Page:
WASHINGTON — President Barack Obama called on the nation to engage in “soul searching” as he made his first public remarks Friday in the wake of the controversy over the acquittal of volunteer neighborhood watchman George Zimmerman in the shooting death of Trayvon Martin.
“The question, for me, at least, and I think for a lot of folks is, ‘Where do we take this?’’’ Obama said. “How do we learn some lessons from this and move in a positive direction?”
The remarks — delivered in a surprise appearance at a sparsely attended Friday afternoon White House press briefing — served as some of the most extensive and personal remarks Obama has made on race since he became President. They came as he sought to explain why African-Americans, including himself, have been so pained by the case.
“When Trayvon Martin was first shot, I said that this could have been my son,” Obama said. “Another way of saying that is Trayvon Martin could have been me, 35 years ago.”
Like other African-American men, Obama said he has been followed in department stores and heard the click of car locks when he has walked past.
“I don’t want to exaggerate this, but those sets of experiences inform how the African-American community interprets what happened one night in Florida,” Obama said. “And it’s inescapable for people to bring those experiences to bear.”
Obama said he’s talking with aides about steps that can be taken to avoid such incidents, including a possible review of the controversial “stand-your-ground” laws in nearly two dozen states. Though the Florida law wasn’t used in Zimmerman’s defense, Obama asked if Martin “was of age and armed, could he have stood his ground on that sidewalk?”
But he said that despite criticism of the trial, it was handled “in a professional manner” and that “once the jury’s spoken, that’s how our system works.”
He called it understandable that there have been demonstrations, vigils and protests, but he called for calm.
“If I see any violence, then I will remind folks that that dishonors what happened to Trayvon Martin and his family,” he said.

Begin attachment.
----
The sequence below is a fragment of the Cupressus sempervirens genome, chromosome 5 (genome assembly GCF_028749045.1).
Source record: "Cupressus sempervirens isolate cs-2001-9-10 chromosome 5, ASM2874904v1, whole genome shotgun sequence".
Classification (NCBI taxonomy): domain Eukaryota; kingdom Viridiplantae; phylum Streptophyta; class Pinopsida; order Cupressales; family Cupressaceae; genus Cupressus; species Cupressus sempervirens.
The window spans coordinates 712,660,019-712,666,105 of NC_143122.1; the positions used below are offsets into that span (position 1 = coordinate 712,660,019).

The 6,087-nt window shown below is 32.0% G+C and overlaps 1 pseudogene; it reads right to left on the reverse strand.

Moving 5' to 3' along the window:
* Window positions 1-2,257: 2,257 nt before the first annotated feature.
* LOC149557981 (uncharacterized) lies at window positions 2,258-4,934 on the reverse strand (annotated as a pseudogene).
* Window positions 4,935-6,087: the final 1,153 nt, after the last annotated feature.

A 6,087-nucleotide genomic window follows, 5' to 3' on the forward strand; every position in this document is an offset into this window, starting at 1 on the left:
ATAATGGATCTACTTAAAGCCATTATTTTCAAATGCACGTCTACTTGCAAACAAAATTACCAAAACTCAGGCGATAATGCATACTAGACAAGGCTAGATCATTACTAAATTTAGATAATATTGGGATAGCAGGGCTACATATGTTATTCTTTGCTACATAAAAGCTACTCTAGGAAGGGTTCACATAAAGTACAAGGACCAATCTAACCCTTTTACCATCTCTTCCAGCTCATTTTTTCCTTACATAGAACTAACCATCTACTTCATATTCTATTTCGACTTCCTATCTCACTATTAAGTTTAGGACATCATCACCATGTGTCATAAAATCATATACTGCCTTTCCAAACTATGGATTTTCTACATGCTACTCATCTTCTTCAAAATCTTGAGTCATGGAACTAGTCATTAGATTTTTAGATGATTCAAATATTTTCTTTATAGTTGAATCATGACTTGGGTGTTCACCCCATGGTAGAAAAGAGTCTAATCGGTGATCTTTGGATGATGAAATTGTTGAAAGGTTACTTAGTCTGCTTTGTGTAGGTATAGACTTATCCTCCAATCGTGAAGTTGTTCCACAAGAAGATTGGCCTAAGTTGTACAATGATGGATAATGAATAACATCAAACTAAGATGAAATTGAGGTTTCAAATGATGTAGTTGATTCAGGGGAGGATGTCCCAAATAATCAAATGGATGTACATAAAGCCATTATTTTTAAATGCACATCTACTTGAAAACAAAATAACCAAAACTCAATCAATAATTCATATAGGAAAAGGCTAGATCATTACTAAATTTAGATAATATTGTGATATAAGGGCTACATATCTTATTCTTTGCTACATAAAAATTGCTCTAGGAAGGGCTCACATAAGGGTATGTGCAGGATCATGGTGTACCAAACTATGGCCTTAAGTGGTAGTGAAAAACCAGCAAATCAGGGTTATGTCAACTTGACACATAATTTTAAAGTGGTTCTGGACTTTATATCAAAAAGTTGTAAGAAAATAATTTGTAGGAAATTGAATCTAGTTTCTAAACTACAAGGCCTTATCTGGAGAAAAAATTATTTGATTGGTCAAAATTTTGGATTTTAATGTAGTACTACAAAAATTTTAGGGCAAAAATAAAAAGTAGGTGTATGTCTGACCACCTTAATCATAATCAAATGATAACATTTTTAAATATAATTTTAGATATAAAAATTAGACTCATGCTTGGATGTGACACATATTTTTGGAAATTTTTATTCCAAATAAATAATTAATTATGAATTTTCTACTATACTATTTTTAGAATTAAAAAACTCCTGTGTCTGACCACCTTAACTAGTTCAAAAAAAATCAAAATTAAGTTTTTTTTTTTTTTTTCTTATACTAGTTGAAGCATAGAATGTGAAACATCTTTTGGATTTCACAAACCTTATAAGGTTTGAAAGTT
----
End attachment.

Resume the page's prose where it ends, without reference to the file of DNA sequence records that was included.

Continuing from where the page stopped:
Obama seemed to signal that federal charges against Zimmerman — as many protestors have called for — are unlikely. He noted that Attorney General Eric Holder is reviewing the case, but he called for “clear expectations” on the matter. “Traditionally, these are issues of state and local government,” Obama said. “The criminal code and law enforcement is traditionally done at the state and local levels, not at the federal levels.”
But Obama said he believes there are steps “that as a nation” would be productive and said he’s bouncing ideas around with his staff. Among the issues: law enforcement training at the state and local levels “to reduce the kind of mistrust in the system that sometimes currently exists.”
He also suggested examining state and local laws like stand your ground to determine “if they are designed in such a way that they may encourage the kinds of altercations and confrontations and tragedies that we saw in the Florida case, rather than diffuse potential altercations.”
Obama also questioned whether there’s a way to do “a better job helping young African-American men feel that they’re a full part of this society and that they’ve got pathways and avenues to succeed ... I think that would be a pretty good outcome from what was, obviously, a tragic situation.”
Reporters this week pressed White House press secretary Jay Carney on whether Obama would convene a national conversation on race — as former President Bill Clinton did — but Obama downplayed the move, saying he has not found politician-led conversations to be “particularly productive.”
Instead, he called for some “soul searching” and conversations in homes, churches and at work: “There’s a possibility that people are a little bit more honest and at least you ask yourself your own questions about, am I wringing as much bias out of myself as I can? Am I judging people as much as I can based on not the color of their skin, but the content of their character? That would, I think, be an appropriate exercise in the wake of this tragedy.”
He sought to close his remarks on a positive note, evoking his daughters as he said that each generation “seems to be making progress in changing attitudes when it comes to race.”
“When I talk to Malia and Sasha and I listen to their friends and I see them interact, they’re better than we are,” he said. “They’re better than we were on these issues.”
“Along this long and difficult journey,” Obama said, “we’re becoming a more perfect union — not a perfect union — but a more perfect union.”